The natural landscape here has been changed so much by efforts to manage the flow of water, with various embankments and drainage ditches being clearly marked on Ordnance Survey maps that date back to the mid C19.

Arriving at a break in the hedgerow on Long Lane, I followed the footpath to the wetlands and quickly walked around its edge, from where I could see various species of water loving plants that would be of interest to botanists and ecologists.
 
The wetlands at Long Lane

Returning to Long Lane, I had a look at the Rotherham Red sandstone bridge that crosses Whiston Brook, which has a surprisingly small arch through which the water flows, and then followed the brook for a short distance before heading along the path towards the River Rother.
 
Views of Whiston Brook
 
Unknown to me at the time, the path runs past a moated scheduled ancient monument known as Blue Man’s Bower, which I had been aware of  ever since living in Treeton but had never known its precise location. Stopping only to photograph the escarpment of the Mexborough Rock in the distance, which I had encountered earlier on my walk, I soon arrived at the river.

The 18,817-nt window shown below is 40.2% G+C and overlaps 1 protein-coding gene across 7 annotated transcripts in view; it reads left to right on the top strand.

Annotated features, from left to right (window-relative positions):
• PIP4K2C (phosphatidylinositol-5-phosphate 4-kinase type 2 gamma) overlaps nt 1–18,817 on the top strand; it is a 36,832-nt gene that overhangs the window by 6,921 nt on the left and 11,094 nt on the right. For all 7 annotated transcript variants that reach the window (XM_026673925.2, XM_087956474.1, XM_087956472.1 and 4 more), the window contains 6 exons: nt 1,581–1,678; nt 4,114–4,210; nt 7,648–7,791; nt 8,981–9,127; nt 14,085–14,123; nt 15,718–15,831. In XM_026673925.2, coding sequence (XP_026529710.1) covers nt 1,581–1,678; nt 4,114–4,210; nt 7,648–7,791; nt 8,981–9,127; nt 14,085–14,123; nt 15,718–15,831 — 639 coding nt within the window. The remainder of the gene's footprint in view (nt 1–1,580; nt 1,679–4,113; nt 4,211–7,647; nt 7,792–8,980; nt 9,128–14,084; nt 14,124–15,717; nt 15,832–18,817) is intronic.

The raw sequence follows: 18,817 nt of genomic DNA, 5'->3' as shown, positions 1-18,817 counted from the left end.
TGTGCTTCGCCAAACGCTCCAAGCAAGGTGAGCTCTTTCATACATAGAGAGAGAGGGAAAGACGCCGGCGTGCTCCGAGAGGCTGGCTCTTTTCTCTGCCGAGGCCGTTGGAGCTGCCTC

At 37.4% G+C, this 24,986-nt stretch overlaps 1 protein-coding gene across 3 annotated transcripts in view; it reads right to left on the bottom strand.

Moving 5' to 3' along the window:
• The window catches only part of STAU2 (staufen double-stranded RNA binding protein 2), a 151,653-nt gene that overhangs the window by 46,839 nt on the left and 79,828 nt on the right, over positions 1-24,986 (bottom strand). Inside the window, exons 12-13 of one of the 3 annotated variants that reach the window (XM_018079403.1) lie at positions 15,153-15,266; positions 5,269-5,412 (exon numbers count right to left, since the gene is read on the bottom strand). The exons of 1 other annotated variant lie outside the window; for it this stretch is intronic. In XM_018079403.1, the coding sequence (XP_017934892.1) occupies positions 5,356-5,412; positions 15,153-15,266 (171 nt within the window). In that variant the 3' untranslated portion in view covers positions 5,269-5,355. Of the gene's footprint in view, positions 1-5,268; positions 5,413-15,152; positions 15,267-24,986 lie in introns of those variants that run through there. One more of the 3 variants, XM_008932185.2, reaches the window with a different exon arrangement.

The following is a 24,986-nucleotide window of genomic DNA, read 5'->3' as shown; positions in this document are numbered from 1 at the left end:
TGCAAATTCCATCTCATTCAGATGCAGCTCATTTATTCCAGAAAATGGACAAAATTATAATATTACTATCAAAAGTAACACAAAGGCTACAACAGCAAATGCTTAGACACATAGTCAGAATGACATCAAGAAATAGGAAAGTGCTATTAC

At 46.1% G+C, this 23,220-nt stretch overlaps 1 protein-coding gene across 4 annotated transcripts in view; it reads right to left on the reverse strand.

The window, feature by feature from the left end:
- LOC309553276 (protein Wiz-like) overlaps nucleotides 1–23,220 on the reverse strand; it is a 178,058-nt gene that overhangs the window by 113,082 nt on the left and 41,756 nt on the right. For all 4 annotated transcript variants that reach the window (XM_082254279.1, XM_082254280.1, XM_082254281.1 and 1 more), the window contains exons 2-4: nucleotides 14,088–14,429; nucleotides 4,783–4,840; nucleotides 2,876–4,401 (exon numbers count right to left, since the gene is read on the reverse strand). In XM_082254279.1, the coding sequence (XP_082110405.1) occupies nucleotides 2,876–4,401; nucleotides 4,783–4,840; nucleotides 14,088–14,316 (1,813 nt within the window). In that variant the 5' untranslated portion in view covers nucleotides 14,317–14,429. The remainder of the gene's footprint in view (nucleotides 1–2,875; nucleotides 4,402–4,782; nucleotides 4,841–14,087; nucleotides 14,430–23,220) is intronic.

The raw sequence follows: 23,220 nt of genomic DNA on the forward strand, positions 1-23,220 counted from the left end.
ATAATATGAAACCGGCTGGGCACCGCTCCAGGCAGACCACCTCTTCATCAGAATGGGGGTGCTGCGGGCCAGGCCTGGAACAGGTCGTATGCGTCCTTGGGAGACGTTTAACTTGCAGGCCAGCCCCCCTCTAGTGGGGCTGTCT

A ridge of Mexborough Rock in the distance

Starting my walk back to Treeton, the path next to the River Rother runs under the M1 and continues intermittently along embankments and, with the riverbanks here being completely bare and only seeing a couple of swans, I hurried on towards Catcliffe.
 
Views of the River Rother
 
Looking back towards Bole Hill Plantation, which covers the spur of Mexborough Rock that was once quarried for Rotherham Red sandstone, the soil on the lower slopes above the floodplain is characteristically red.
 
Bole Hill Plantation

Beyond Catcliffe railway bridge, which now only takes freight traffic, the path carries on along past a landscaped tip of waste from Treeton Colliery and ends at the disused railway viaduct, where the renowned Staffordshire blue engineering bricks have been used in its construction.
 
Railway engineering along the River Rother